Tuesday, April 21, 2009

Fifteen Lawyers On a Dead Man's Chest

Pirates portrayed in popular media were not the kind of heroes we make them out to be today. Like the modern Somali pirates, they disrupted trade and threatened fortunes. They murdered, raped, and stole. They burned ships and killed innocent people. Centuries ago, pirates would occasionally be acting on the behalf of a government, acting as a Crown thug rather than the rugged rogue we think of them as. Perhaps their only endearing quality is that some were made up of sailors dodging the English draft.

Cyber piracy is different story entirely, highlighted by the Pirate Bay Trial. Internet pirates download and/or view copyrighted material without paying for it. Studios argue that they are stealing media and more than one commercial depicts it as the same as swiping a CD from a store. But that's not quite true.

Granted, it is possible that downloading illegally is effectively the same as taking a hard copy. Taking a hard copy is always denying the company revenue, even if you would never buy it because your theft denies someone else from buying that particular CD. But downloading a file copies it, leaving the original in tact. Your consumption of it does not deny someone else from consuming it. The company loses revenue only if you pirated instead of paying for it. If you were never going to buy it (you value it less than the price but more than zero), the studio/actors/retail store/etc lose nothing. There are no distorted incentives and no real theft.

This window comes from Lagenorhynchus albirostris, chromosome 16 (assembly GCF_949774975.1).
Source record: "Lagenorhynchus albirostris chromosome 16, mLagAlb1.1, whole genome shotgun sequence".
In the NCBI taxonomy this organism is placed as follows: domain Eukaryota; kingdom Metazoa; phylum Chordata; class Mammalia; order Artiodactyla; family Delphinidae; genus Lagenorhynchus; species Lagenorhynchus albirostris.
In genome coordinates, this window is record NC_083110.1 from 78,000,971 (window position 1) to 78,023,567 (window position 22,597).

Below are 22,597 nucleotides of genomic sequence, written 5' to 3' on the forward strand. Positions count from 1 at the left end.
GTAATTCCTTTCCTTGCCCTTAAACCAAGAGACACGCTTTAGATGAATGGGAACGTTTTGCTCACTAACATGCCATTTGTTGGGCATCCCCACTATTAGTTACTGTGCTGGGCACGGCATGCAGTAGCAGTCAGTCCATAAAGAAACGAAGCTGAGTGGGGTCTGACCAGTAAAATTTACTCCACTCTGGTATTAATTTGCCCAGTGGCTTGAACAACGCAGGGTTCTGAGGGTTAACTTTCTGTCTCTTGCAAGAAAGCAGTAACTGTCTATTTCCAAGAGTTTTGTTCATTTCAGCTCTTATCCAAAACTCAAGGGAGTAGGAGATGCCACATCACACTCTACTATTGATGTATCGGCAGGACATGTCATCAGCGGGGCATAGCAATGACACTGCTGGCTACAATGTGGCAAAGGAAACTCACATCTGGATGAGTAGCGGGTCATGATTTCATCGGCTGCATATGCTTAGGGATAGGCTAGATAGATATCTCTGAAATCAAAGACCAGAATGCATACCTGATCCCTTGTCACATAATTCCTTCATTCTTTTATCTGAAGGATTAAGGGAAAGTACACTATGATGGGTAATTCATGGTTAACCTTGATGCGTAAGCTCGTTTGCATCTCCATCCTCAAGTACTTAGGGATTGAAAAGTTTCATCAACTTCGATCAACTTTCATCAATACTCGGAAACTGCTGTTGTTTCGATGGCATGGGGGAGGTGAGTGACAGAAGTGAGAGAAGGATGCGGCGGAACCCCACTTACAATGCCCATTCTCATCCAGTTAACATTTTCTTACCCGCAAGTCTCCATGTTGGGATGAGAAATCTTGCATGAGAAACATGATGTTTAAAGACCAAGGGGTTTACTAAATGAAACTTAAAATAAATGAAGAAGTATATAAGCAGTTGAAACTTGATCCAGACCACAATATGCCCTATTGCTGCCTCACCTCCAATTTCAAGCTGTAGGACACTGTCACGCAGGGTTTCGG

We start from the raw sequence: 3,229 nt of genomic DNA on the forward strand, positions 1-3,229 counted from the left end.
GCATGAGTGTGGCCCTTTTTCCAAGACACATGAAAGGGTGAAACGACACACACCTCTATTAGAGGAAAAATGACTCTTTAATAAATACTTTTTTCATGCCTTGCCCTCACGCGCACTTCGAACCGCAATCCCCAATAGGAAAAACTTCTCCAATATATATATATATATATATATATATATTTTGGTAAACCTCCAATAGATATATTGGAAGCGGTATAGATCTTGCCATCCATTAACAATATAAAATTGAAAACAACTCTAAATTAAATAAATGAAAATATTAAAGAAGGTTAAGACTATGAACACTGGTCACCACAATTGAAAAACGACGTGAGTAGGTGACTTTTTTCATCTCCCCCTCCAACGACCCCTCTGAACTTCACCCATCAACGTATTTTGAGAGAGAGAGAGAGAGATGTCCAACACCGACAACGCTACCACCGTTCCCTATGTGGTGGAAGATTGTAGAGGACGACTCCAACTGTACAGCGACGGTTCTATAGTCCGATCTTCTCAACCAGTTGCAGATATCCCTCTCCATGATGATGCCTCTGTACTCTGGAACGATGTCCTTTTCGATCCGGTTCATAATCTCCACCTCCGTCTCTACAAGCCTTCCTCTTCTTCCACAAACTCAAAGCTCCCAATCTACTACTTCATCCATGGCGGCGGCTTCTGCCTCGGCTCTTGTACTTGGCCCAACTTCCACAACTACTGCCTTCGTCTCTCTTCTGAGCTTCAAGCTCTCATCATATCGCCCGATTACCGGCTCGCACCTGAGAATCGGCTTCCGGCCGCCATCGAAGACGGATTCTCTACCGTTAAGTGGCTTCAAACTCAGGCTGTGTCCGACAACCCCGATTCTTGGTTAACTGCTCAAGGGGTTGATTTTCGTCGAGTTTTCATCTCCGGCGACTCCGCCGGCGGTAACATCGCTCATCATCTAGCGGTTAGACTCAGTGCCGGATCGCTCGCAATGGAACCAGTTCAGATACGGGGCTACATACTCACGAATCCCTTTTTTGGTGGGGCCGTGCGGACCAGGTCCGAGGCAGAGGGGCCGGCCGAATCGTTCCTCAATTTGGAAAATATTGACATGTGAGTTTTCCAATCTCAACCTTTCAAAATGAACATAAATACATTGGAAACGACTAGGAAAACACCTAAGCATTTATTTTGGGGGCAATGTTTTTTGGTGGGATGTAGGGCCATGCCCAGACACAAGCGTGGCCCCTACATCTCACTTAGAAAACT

In an ideal world, only those who download for few are those who wouldn't have paid in the first place. But I know of no way to reasonably get to that world for it requires each consumer to honestly determine what they are willing to pay for, act accordingly, and, when appropriate, resist the romantic call of a pirate's life.

1 comment:

Jason said...

Correction, pirates (by definition) NEVER worked for any government. That was part of the appeal. They answered to no one by themselves and didn't care two bits about the future.

If you did attack ships on behalf of the government you were called a privateer. Privateer Henry Morgan greatly disapproved (to put it mildly) on being called a pirate. He saw himself as a loyal English patriot and broke the Spanish hold Latin American gold and Spanish control over the New World (which made the US possible).